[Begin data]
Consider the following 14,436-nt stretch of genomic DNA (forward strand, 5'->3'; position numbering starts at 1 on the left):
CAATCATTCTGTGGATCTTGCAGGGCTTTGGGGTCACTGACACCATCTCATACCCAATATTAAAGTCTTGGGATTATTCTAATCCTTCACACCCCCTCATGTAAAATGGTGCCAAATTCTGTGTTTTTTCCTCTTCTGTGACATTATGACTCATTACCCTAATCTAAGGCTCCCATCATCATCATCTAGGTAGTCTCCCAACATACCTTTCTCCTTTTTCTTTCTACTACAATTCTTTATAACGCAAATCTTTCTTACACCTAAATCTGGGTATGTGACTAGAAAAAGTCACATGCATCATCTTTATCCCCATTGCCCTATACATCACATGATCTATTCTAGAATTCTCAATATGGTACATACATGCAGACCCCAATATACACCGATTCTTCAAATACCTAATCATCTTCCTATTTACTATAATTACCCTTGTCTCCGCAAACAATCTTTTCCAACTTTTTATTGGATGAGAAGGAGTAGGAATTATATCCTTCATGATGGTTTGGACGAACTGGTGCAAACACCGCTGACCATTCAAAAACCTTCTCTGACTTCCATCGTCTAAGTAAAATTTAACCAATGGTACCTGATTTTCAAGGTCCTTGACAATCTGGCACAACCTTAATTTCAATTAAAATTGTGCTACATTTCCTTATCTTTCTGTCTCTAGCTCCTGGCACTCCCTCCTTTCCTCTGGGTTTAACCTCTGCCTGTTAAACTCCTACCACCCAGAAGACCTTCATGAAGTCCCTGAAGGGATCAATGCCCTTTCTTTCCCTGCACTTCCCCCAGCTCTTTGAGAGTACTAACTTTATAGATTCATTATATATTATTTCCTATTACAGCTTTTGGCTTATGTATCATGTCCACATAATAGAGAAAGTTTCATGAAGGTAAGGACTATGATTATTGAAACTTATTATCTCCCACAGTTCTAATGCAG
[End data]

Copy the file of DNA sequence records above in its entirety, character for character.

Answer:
Consider the following 14,436-nt stretch of genomic DNA (forward strand, 5'->3'; position numbering starts at 1 on the left):
CAATCATTCTGTGGATCTTGCAGGGCTTTGGGGTCACTGACACCATCTCATACCCAATATTAAAGTCTTGGGATTATTCTAATCCTTCACACCCCCTCATGTAAAATGGTGCCAAATTCTGTGTTTTTTCCTCTTCTGTGACATTATGACTCATTACCCTAATCTAAGGCTCCCATCATCATCATCTAGGTAGTCTCCCAACATACCTTTCTCCTTTTTCTTTCTACTACAATTCTTTATAACGCAAATCTTTCTTACACCTAAATCTGGGTATGTGACTAGAAAAAGTCACATGCATCATCTTTATCCCCATTGCCCTATACATCACATGATCTATTCTAGAATTCTCAATATGGTACATACATGCAGACCCCAATATACACCGATTCTTCAAATACCTAATCATCTTCCTATTTACTATAATTACCCTTGTCTCCGCAAACAATCTTTTCCAACTTTTTATTGGATGAGAAGGAGTAGGAATTATATCCTTCATGATGGTTTGGACGAACTGGTGCAAACACCGCTGACCATTCAAAAACCTTCTCTGACTTCCATCGTCTAAGTAAAATTTAACCAATGGTACCTGATTTTCAAGGTCCTTGACAATCTGGCACAACCTTAATTTCAATTAAAATTGTGCTACATTTCCTTATCTTTCTGTCTCTAGCTCCTGGCACTCCCTCCTTTCCTCTGGGTTTAACCTCTGCCTGTTAAACTCCTACCACCCAGAAGACCTTCATGAAGTCCCTGAAGGGATCAATGCCCTTTCTTTCCCTGCACTTCCCCCAGCTCTTTGAGAGTACTAACTTTATAGATTCATTATATATTATTTCCTATTACAGCTTTTGGCTTATGTATCATGTCCACATAATAGAGAAAGTTTCATGAAGGTAAGGACTATGATTATTGAAACTTATTATCTCCCACAGTTCTAATGCAG